<firstimage=”//static.makeuseof.com/wp-content/uploads/2009/09/winlogo.png” />Windows 7 was received with open arms both by bored Windows XP and plagued Windows Vista users. After Vista was a fail, it seems that 7 is catching on with the crowd.
Haven’t we all been craving for the sleek look of a Mac OS, combined with what we’re used to? So are you ready to make the move?
Here is a quick overview of Windows 7 requirements and installation tips and resources that will make the switch a breeze.
Minimum Windows 7 Requirements
Before you consider buying Windows 7, you should make sure your computer meets the minimum requirements. In case you’re already running Windows Vista with 1 GB RAM, you’re safe. Generally your computer should have at least the following specs:
- 1 GHz or faster 32-bit (x86) or 64-bit (x64) processor
- 1 GB RAM (32-bit) or 2 GB RAM (64-bit)
- 16 GB available hard disk space (32-bit) or 20 GB (64-bit)
- DirectX 9 graphics device with WDDM 1.0 or higher driver
If you are unsure how to manually check whether your computer meets the above Windows 7 requirements, you can use a program called Windows 7 Upgrade Advisor. Download, install, and run the program. Follow the instructions on-screen and wait patiently while the program is checking compatibility. On my computer it took a couple of minutes to finish. Excerpts from my exemplary results are shown in the screenshot below.
As you can see, the tool not only checks your system specs, but also installed devices and software. Furthermore, you can switch between a 32-bit and 64-bit report, which is useful if your processor allows you to upgrade to a 64-bit operating system.
Varun also discussed the Windows Upgrade Advisor in detail in his post How To Make Sure Your Computer Can Run Windows 7.
A central question, of course, is to decide which Windows 7 edition is right for you. You can use the simple comparison table provided by Microsoft, which reveals the main differences.
Basically, you’ll want to get the Professional edition if you require Windows XP Mode and extended network support, i.e. inbuilt VPN (Domain Join), and backup to home or business network solutions. The Ultimate edition comes with BitLocker and you can work in up to 35 different languages.
32-bit Versus 64-bit
If your system supports 64-bit, you should definitely get the 64-bit OS, unless you :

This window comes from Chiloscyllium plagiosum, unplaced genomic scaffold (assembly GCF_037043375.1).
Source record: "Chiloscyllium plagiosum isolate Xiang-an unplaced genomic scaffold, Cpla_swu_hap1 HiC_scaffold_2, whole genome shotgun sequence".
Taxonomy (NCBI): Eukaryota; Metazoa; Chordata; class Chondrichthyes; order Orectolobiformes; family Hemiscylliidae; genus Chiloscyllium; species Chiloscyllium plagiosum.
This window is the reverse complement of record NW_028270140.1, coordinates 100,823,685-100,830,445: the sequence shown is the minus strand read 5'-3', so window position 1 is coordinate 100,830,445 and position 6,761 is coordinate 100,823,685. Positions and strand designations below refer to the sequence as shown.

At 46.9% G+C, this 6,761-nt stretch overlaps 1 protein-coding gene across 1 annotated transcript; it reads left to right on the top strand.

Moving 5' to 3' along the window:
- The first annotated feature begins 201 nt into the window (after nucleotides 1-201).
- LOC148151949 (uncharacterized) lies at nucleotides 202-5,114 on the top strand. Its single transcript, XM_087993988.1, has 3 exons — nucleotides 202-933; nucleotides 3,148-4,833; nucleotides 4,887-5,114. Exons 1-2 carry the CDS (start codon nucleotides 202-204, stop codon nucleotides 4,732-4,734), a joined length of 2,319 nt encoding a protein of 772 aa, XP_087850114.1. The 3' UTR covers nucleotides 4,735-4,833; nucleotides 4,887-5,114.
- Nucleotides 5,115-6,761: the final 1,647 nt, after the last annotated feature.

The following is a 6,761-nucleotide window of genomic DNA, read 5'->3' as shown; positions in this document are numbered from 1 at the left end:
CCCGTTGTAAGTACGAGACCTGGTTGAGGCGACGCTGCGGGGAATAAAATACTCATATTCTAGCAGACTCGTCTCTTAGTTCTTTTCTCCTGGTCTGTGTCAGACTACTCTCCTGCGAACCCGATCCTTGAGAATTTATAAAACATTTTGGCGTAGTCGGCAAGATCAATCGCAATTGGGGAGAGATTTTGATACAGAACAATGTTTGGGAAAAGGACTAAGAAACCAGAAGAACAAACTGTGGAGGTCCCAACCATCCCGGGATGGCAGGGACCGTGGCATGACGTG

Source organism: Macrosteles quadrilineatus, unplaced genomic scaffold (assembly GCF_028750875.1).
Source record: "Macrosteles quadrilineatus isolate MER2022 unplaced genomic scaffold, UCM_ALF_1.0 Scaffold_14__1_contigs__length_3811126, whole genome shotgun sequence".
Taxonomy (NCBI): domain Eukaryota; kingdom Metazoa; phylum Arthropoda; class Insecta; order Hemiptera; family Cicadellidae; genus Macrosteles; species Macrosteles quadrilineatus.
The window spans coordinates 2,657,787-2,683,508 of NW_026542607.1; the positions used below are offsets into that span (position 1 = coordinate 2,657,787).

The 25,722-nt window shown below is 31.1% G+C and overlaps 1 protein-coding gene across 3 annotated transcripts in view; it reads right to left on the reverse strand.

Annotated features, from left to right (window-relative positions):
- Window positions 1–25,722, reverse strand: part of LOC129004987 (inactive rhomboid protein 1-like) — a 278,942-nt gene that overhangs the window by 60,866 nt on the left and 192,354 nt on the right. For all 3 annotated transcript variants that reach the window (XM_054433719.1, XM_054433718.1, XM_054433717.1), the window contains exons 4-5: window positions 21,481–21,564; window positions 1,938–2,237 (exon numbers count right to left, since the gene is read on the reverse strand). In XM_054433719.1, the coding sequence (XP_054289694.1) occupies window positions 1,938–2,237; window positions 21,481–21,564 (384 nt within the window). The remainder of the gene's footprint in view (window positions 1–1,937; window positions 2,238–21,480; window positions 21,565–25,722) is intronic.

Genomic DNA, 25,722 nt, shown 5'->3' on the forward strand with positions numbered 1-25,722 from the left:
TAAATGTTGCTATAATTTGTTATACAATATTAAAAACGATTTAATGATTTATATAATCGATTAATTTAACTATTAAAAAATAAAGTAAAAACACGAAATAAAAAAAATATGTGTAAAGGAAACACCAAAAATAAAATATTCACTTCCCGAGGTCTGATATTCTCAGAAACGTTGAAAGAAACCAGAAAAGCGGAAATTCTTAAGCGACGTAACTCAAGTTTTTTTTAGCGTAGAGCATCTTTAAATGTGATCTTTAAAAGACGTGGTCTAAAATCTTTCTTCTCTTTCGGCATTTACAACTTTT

- have a legacy device, such as a scanner or printer, that do not have 64-bit drivers.
- are not going to upgrade to 4GB RAM anytime soon.
- want to run 16-bit applications.
Mahendra has written a very good article which he explains How To Choose Between 32-bit & 64-bit Windows 7 Operating Systems. He also explains what 32-bit and 64-bit actually is.
Upgrade From Windows XP
An upgrade from Windows XP requires a custom installation. Here are the things you need to prepare in that case:
- Backup your personal data.
- Make sure you have the original installation discs or setup files of programs you wish to continue using under Windows 7.
To launch the custom installation, either start the installation file you have downloaded or insert the disc and run setup.exe. For the rest of the installation, follow the instructions on screen.
In his article How To Upgrade From XP To Windows 7 In 4 Easy Steps, Varun explains the essential installation steps.
Tips & Troubleshooting:
- Maintain an internet connection during installation, so that you can directly get important updates.
- When you’re going to upgrade from Windows XP 32-bit to Windows 7 64-bit, use a Windows 7 installation disc or USB flash drive and reboot your computer with the installation source inserted or plugged in.
- If your hard drive is currently formatted with FAT32, you will receive an error message when attempting to install Windows 7, as it requires NTFS.
How To Convert From FAT32 To NTFS Before Installing Windows 7?
- Log into Windows XP as user with Administrator rights.
- Click > Start > Run.
- Without the quotes, type “convert <drive>: /fs:ntfs” into the command prompt and press Enter.<drive> typically is C, i.e. the letter identifying the drive at which your system is installed. So if your system was installed on C, you would type (without the quotes) “convert C: /fs:ntfs“. Note that there is a space between “C:” and “/fs:ntfs“.
- To force a dismount on this volume, type Y and hit Enter.
- To schedule the drive to be converted the next time the system restarts, type Y and hit Enter again.
- Close the command prompt and shut down (do not reboot) your computer.
- When you turn on your computer, your hard disk will be converted to NTFS.
- Proceed with the custom installation after your computer boots back into Windows XP.
The most detailed guides to installing or upgrading to Windows 7 are provided by Microsoft. Besides providing great step by step descriptions and screenshots, you’ll also find troubleshooting guides and information on how to install external devices. An added bonus: the site is available for different countries in the respective languages, for example in TürkÃ§e, PortuguÃªs, Deutsch, FranÃ§ais, Nederlands, and many more.
Below are the links to the English installation guides, which you can also download and print. Look for “Print this tutorial” and the XPS and PDF links in the sidebar.